An advantage of having induction conducted by the province is that it is closely connected to practices in schools. Gyeonggi province has a strong emphasis on professional learning communities in schools. Interviewees reported that 70% of teachers in the province participate in these communities, which meet weekly to discuss research and problems of practice within a school. Gyeonggi is recognised as a leader in Korea in implementing this approach, which according to those interviewed is now becoming more widespread across the country.

Why is it a strength?

The OECD review team in its visit to Korea from 4-8 December 2017 recognised Gyeonggi’s approach as a strength because:

  • It focuses on the immediate needs of new teachers. Initial teacher education in South Korea, especially for secondary teachers, tends to focus on content knowledge and educational theory. New teachers and those who work with them report that graduates are strong in these areas, and have a strong capacity to learn and adapt. However, they are less confident in areas such as classroom management and dealing with a diversity of learners. These are the focus of the pre-employment programme, with a strong emphasis on learning from experienced and skilled teachers.
  • It is heavily based in practice. Following the abovementioned philosophy that “if there is a problem in the field, the answer must be in the field”, training programmes are largely designed and delivered by experienced teachers. In so doing, teachers draw on research so the connection to evidence is not lost. The practical focus is reinforced by the support provided within schools. New teachers work with a mentor and participate in professional learning communities within their school.
  • It has strong links to the provincial school improvement agenda. Because induction is delivered by the provincial education office, preparation is specific to the schools in which new teachers are working. This is particularly important in Gyeonggi, which is leading the way in innovation in schools and the introduction of professional learning communities.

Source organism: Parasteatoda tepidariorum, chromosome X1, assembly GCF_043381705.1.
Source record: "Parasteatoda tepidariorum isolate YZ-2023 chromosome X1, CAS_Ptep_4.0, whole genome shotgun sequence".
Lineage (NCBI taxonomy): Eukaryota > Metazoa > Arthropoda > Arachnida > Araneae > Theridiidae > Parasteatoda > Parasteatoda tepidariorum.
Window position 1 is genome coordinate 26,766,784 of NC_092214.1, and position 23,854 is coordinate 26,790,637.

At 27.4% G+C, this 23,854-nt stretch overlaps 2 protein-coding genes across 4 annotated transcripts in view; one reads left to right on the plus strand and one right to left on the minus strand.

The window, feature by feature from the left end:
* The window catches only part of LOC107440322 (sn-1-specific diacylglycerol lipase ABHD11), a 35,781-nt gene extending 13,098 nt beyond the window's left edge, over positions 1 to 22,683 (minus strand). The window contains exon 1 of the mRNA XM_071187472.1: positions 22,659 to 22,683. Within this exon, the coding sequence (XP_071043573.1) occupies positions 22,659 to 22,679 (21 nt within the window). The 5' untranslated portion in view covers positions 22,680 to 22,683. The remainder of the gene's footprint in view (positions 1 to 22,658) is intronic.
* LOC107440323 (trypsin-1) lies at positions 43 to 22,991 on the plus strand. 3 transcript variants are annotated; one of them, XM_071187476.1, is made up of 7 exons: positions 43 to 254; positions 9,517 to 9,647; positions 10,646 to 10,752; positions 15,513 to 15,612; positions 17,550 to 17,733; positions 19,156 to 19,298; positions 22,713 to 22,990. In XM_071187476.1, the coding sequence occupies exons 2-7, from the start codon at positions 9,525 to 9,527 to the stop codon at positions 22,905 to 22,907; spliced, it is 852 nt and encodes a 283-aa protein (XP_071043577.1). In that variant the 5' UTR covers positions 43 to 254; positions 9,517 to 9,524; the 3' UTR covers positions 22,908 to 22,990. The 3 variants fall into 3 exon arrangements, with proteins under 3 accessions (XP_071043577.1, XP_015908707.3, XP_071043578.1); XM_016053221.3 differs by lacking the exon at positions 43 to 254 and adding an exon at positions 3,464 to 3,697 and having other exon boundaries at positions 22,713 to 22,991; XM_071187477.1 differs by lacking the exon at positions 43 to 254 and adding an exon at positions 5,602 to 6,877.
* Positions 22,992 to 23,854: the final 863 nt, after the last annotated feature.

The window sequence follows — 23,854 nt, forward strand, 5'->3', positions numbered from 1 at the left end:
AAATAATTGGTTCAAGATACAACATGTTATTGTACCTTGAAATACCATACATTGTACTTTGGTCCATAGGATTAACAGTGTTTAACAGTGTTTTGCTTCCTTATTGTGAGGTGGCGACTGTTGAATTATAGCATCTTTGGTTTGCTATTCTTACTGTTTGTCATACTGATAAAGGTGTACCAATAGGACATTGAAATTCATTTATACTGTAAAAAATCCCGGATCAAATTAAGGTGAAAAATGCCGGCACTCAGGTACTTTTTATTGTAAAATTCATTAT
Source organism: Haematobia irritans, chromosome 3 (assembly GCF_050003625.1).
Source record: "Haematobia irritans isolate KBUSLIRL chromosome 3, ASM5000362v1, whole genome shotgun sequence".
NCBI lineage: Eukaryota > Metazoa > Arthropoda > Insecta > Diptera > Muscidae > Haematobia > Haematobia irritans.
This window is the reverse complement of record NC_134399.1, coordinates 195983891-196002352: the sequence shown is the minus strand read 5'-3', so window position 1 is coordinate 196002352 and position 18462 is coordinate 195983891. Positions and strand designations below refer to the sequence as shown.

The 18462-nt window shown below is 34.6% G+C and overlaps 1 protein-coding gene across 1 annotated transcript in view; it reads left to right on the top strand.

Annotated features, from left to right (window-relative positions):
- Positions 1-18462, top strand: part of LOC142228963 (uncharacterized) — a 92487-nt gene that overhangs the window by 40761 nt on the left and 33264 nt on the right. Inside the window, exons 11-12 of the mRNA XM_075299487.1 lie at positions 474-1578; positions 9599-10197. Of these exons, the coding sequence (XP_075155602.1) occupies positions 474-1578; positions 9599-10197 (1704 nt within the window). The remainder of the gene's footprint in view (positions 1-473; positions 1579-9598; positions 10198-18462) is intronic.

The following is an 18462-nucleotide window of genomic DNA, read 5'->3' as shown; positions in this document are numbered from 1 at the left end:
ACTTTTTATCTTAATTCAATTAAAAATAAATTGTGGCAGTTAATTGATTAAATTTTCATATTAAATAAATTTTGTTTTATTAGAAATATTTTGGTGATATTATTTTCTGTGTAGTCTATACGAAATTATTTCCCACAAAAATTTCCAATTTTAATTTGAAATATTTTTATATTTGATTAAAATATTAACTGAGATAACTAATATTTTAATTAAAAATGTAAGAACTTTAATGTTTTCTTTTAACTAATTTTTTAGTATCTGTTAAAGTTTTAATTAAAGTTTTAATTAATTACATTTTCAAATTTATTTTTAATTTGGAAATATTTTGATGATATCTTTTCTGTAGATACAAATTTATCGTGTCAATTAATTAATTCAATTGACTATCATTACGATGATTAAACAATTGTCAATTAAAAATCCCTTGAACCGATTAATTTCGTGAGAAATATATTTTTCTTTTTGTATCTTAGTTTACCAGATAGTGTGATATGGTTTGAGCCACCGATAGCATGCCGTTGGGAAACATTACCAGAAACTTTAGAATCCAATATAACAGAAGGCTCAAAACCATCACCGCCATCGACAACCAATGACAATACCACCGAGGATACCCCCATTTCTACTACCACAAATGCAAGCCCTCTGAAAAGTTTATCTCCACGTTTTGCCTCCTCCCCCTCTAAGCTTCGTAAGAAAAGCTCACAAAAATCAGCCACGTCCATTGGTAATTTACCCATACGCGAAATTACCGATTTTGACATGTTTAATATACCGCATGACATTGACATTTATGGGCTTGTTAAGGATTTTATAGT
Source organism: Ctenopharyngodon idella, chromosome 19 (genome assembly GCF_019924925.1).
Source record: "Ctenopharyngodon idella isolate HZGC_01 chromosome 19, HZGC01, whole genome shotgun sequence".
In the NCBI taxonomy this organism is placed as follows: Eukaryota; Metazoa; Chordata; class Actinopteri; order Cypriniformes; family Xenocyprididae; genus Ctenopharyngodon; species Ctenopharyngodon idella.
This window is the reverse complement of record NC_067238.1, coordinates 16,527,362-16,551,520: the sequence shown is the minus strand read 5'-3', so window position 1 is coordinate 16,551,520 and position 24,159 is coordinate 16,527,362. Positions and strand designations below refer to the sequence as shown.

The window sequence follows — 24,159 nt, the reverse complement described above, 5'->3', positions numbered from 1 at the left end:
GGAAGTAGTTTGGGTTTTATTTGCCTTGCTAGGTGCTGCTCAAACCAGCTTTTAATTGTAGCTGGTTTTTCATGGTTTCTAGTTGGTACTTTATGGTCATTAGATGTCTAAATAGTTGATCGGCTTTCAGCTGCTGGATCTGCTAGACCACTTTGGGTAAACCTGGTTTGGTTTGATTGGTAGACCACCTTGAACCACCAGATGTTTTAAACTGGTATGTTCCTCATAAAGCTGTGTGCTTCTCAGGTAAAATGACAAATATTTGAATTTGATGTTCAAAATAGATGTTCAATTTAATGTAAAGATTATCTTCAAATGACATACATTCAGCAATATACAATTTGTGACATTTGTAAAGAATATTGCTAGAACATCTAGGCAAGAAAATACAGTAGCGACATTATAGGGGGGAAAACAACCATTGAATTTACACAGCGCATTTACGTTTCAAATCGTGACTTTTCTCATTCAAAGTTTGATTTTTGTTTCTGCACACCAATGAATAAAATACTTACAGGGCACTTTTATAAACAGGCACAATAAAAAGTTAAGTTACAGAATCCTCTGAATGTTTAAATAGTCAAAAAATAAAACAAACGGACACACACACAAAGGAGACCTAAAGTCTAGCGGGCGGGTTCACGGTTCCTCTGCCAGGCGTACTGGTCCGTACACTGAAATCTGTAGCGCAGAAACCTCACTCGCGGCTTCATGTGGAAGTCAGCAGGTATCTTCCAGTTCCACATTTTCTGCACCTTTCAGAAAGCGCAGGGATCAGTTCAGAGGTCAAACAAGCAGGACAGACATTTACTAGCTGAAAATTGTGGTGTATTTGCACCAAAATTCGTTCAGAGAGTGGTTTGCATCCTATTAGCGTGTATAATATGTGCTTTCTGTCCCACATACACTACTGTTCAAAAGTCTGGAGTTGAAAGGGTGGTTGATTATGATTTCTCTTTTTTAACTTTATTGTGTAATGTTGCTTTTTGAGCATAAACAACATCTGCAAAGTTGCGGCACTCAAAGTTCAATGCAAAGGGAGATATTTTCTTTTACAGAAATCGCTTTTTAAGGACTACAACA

How could it be improved?

The OECD review team also noted that:

  • There is a disconnect between initial teacher education and induction. The limited practical focus within ITE means that a great deal of focus is placed on developing practical classroom skills in a relatively limited time period. Some stakeholders reported that the five days of training before new teachers enter the classroom is insufficient. More school placements within ITE programmes would take some of the weight off the short time available for this training.
  • Resourcing and time remain a concern. Like many school-based initiatives, the induction programme could be improved if new teachers and mentors could devote more time to it. New teachers interviewed by the team were positive about the programme. However, like new teachers the world over, they were experiencing “practice shock” and feeling time poor amongst the range of demands of the job.

For more information

Dongguk University and Ministry of Education Korea (2016), Country Background Report. OECD Initial Teacher Preparation Study. Korea, Dongguk University and Ministry of Education Korea, Seoul. [2]

Gyeonggido Office of Education (2017), Student-Centred, Fied-Centred Education, 2017 Gyeonggi Education Basic Plan, Gyeonggido Office of Education, Gyeonggido. [3]

OECD (2014), “Indicator D6: What does it take to become a teacher?”, in Education at a Glance 2014: OECD Indicators, OECD Publishing, Paris. [1]

Disclaimer

This case study describes a “promising practice” drawn from an OECD review of initial teacher preparation in Korea from 4-8 December 2017.

The OECD Review Team identified a number of “promising practices” in each country. These practices may not be widespread or representative, but seen in the context of other challenges, they represent a strength or opportunity to improve the country’s initial teacher preparation system – and for other countries to learn from them.